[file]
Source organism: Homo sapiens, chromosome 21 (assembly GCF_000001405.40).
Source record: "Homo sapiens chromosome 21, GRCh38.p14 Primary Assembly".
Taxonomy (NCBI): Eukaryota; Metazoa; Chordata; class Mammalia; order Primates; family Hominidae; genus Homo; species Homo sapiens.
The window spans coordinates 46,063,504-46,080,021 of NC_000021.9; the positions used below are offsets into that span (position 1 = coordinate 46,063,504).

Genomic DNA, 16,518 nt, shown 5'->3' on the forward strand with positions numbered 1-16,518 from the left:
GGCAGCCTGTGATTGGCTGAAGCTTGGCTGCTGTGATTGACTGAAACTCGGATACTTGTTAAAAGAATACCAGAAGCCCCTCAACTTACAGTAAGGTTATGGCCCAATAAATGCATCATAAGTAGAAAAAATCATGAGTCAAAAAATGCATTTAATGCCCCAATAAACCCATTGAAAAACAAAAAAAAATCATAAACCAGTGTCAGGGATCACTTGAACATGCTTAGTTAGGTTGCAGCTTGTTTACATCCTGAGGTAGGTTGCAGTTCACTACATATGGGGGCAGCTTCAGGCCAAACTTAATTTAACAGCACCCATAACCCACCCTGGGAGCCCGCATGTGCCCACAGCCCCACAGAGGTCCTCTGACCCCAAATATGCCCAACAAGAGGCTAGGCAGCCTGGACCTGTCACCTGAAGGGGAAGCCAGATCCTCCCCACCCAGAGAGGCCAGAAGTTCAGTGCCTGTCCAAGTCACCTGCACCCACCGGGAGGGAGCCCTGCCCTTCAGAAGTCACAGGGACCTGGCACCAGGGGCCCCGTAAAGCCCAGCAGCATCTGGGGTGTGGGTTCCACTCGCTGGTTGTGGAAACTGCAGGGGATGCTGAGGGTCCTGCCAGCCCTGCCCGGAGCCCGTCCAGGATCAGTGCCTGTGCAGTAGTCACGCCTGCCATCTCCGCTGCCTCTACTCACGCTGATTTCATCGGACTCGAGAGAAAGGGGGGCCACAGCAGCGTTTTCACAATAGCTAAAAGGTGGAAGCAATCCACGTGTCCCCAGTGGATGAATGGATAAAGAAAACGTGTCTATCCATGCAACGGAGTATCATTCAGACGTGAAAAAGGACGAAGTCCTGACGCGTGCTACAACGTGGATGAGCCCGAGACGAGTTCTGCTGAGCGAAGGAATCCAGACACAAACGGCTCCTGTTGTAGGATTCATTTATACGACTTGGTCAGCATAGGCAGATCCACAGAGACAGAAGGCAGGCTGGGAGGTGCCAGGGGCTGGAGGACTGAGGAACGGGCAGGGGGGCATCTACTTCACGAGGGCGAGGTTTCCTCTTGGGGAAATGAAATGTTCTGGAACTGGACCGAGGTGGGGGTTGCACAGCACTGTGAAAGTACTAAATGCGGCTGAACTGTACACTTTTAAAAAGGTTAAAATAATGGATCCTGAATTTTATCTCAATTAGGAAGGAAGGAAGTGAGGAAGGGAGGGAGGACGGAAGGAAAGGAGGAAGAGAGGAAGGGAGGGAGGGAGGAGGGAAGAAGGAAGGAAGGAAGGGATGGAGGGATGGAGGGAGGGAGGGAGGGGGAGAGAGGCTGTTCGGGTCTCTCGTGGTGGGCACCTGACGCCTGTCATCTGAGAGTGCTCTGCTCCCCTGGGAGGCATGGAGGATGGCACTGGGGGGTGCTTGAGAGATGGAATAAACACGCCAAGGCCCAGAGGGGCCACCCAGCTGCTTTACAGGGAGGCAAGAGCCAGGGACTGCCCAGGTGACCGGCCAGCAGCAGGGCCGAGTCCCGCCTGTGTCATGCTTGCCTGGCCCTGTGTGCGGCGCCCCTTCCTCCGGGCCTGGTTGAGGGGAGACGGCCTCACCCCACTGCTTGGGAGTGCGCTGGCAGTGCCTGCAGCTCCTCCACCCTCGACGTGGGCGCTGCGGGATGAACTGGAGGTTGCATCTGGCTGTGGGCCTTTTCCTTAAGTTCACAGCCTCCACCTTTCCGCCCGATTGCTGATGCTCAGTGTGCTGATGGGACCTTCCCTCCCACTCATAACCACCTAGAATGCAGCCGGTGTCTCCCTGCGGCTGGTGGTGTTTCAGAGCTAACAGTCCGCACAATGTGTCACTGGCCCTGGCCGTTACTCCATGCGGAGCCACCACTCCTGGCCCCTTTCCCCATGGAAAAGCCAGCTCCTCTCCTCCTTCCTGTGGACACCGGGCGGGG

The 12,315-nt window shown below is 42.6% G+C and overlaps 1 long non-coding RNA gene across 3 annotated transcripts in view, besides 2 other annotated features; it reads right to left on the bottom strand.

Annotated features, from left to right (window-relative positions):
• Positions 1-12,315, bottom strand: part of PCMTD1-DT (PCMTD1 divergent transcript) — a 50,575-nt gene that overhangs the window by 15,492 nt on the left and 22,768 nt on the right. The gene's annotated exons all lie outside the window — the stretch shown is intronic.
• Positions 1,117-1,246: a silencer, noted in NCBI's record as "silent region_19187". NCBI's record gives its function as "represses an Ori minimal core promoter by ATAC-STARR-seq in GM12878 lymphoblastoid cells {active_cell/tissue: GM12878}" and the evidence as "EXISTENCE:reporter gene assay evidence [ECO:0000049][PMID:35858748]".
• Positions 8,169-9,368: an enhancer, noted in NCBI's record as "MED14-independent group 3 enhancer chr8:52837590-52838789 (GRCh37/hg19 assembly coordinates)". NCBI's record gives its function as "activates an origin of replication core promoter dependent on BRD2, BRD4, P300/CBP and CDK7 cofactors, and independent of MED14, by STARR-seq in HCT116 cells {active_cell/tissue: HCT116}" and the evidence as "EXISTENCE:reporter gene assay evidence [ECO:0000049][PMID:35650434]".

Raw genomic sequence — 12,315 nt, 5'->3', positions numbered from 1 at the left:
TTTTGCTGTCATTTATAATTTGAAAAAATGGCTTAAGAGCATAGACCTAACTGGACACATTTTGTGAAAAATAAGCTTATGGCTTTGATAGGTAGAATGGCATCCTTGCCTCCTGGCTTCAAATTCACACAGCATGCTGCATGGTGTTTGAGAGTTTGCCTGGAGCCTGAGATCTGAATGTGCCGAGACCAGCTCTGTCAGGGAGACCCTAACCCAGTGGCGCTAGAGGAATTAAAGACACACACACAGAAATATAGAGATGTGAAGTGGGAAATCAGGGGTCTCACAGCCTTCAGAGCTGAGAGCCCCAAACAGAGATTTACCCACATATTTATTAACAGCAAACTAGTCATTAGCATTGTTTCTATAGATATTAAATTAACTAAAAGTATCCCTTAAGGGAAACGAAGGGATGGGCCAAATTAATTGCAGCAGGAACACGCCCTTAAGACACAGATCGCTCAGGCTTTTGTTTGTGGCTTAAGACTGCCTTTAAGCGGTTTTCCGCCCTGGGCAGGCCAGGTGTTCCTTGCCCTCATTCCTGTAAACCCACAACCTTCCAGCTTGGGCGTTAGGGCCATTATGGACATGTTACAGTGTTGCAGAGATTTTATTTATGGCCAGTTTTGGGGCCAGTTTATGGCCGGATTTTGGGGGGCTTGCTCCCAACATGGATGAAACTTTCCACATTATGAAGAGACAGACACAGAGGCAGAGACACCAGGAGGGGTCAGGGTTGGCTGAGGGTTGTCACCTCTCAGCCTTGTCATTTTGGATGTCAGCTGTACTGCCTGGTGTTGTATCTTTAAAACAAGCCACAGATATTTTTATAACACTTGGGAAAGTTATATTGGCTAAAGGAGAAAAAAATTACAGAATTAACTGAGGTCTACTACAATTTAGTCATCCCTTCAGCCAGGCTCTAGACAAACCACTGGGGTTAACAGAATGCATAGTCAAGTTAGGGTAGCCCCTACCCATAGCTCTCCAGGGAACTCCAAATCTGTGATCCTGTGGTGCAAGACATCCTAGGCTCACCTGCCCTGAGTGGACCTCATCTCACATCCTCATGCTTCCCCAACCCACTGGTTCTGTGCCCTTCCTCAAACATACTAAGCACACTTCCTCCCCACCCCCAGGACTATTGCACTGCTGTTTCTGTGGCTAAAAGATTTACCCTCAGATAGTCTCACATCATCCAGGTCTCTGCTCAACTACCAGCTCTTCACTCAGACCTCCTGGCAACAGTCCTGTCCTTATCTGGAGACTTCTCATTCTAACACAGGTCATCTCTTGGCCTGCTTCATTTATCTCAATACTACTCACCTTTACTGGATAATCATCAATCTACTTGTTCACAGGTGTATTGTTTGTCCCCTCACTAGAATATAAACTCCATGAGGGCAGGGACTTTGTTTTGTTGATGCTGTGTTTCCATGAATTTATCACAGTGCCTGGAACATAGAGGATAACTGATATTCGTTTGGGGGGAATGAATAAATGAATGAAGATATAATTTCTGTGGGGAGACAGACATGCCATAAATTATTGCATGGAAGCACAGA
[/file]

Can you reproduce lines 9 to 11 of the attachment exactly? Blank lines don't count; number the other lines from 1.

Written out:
• Positions 1-12,315, bottom strand: part of PCMTD1-DT (PCMTD1 divergent transcript) — a 50,575-nt gene that overhangs the window by 15,492 nt on the left and 22,768 nt on the right. The gene's annotated exons all lie outside the window — the stretch shown is intronic.
• Positions 1,117-1,246: a silencer, noted in NCBI's record as "silent region_19187". NCBI's record gives its function as "represses an Ori minimal core promoter by ATAC-STARR-seq in GM12878 lymphoblastoid cells {active_cell/tissue: GM12878}" and the evidence as "EXISTENCE:reporter gene assay evidence [ECO:0000049][PMID:35858748]".
• Positions 8,169-9,368: an enhancer, noted in NCBI's record as "MED14-independent group 3 enhancer chr8:52837590-52838789 (GRCh37/hg19 assembly coordinates)". NCBI's record gives its function as "activates an origin of replication core promoter dependent on BRD2, BRD4, P300/CBP and CDK7 cofactors, and independent of MED14, by STARR-seq in HCT116 cells {active_cell/tissue: HCT116}" and the evidence as "EXISTENCE:reporter gene assay evidence [ECO:0000049][PMID:35650434]".